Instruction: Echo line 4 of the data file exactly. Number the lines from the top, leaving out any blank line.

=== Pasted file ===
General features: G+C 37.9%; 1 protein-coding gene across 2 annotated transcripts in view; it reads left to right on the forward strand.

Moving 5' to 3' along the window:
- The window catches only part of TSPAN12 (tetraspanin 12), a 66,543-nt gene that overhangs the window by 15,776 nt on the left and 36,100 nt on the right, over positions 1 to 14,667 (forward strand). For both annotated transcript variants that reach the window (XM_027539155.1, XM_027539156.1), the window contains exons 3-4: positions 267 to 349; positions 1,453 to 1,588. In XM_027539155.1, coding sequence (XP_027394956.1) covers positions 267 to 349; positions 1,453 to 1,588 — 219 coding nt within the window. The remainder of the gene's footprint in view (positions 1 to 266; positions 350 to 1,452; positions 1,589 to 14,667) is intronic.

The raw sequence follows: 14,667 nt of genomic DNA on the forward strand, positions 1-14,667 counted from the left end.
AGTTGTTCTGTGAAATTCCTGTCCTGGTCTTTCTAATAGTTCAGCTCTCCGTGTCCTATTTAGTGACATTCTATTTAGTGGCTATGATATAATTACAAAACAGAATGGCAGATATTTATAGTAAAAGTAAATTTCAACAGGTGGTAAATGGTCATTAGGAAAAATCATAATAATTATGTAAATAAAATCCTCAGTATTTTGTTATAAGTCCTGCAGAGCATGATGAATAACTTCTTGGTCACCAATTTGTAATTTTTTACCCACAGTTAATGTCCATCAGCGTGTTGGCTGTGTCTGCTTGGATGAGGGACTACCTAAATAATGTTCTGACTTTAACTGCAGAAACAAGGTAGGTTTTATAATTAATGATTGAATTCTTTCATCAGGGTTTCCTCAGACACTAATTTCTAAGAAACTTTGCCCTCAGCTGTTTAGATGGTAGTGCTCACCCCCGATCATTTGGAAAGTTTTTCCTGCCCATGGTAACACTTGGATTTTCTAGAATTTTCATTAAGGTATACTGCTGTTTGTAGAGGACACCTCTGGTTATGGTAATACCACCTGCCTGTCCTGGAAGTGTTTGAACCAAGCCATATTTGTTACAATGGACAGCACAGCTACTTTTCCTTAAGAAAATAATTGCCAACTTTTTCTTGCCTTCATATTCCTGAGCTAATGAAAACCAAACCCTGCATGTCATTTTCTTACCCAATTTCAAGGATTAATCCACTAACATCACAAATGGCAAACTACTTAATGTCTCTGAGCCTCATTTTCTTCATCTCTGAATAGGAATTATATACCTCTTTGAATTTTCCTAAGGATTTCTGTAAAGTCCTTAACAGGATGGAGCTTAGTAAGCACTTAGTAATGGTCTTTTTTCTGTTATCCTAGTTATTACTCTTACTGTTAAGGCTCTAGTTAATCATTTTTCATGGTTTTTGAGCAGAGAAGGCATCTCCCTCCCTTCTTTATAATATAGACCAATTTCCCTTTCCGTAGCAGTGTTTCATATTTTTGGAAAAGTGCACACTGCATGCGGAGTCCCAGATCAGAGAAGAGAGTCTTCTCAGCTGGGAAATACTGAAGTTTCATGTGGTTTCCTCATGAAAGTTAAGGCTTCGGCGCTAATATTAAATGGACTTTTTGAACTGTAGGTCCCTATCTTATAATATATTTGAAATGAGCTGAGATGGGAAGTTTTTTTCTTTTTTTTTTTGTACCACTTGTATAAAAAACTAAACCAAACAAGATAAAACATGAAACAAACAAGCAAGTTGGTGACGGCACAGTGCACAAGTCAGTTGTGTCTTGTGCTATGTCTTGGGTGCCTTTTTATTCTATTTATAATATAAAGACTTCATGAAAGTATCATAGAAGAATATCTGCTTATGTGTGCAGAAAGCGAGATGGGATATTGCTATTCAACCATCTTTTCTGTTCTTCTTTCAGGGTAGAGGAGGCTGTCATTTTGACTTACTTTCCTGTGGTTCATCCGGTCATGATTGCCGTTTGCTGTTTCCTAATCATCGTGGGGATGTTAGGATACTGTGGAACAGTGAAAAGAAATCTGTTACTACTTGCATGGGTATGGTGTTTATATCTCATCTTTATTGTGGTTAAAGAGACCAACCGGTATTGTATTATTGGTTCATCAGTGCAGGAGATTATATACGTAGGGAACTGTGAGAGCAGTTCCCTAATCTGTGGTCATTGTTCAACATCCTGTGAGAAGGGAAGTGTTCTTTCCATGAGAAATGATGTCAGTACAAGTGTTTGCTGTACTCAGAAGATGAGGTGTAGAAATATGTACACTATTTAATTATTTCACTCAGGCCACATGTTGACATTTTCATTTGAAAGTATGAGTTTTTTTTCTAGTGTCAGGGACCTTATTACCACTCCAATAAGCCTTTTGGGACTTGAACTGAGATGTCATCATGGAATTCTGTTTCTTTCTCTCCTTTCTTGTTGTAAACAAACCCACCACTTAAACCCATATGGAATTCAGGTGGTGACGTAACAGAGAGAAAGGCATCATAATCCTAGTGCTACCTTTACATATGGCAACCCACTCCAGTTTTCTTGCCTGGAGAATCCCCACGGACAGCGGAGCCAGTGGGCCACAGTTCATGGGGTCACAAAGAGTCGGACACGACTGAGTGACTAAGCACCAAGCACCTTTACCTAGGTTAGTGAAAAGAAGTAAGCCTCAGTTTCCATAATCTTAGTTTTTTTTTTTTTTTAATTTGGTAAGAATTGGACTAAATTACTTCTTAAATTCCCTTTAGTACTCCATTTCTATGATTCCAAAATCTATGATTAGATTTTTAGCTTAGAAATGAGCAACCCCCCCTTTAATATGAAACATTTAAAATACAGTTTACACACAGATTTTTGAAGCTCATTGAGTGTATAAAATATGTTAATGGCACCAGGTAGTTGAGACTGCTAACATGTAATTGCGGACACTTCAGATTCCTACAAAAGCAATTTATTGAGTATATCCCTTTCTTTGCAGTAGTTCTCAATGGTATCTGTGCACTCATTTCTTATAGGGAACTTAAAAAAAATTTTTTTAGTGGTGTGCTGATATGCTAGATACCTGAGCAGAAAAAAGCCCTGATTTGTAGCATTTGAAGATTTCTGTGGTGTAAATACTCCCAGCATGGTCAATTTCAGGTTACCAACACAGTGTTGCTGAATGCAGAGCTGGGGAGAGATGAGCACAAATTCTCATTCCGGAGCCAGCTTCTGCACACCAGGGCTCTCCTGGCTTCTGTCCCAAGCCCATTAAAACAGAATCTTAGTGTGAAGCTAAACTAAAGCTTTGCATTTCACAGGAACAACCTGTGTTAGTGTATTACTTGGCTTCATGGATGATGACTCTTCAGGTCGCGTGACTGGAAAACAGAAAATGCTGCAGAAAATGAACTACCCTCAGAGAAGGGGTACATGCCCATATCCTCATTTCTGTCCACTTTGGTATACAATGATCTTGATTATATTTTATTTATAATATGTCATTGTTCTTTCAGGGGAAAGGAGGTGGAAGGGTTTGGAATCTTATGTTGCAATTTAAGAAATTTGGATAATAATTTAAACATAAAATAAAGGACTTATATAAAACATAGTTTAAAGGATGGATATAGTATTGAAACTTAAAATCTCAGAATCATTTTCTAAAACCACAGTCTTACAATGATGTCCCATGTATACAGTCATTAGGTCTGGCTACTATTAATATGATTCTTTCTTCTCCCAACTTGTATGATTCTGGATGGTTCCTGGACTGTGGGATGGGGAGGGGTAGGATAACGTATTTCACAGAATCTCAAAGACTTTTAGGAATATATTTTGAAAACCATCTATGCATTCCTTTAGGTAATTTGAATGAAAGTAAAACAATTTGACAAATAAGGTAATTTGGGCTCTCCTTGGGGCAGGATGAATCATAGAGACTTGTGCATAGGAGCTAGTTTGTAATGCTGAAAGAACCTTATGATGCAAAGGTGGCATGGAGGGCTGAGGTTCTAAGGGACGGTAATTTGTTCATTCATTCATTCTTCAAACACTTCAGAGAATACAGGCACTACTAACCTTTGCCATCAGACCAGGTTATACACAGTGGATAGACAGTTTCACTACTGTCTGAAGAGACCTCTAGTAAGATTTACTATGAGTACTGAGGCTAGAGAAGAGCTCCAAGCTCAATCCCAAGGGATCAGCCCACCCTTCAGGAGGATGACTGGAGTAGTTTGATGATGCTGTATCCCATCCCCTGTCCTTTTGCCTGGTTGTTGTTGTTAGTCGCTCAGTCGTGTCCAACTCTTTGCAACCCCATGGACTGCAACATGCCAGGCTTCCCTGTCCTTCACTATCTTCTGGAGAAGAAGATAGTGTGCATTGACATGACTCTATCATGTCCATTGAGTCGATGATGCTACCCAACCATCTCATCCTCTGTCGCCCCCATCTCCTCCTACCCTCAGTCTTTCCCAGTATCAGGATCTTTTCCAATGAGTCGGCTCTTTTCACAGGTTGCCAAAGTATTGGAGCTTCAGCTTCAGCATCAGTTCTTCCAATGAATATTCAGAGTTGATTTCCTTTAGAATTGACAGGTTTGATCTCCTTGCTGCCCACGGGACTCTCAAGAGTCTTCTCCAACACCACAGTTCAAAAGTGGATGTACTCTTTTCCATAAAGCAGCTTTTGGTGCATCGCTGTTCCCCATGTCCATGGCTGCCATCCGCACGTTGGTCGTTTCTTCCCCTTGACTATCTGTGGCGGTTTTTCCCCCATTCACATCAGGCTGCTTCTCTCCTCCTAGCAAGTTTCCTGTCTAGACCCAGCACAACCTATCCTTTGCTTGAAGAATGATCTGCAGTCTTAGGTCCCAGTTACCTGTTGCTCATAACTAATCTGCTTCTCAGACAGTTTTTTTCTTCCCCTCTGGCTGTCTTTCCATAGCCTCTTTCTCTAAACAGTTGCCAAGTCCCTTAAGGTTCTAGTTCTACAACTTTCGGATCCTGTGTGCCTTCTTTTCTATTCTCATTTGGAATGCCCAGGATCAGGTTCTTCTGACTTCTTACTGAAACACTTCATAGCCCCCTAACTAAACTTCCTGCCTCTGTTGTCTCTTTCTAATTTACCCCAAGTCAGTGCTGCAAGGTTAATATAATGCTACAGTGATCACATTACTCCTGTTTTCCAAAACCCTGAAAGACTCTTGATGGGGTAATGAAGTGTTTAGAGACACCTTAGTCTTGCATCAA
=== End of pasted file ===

The raw sequence follows: 14,667 nt of genomic DNA on the forward strand, positions 1-14,667 counted from the left end.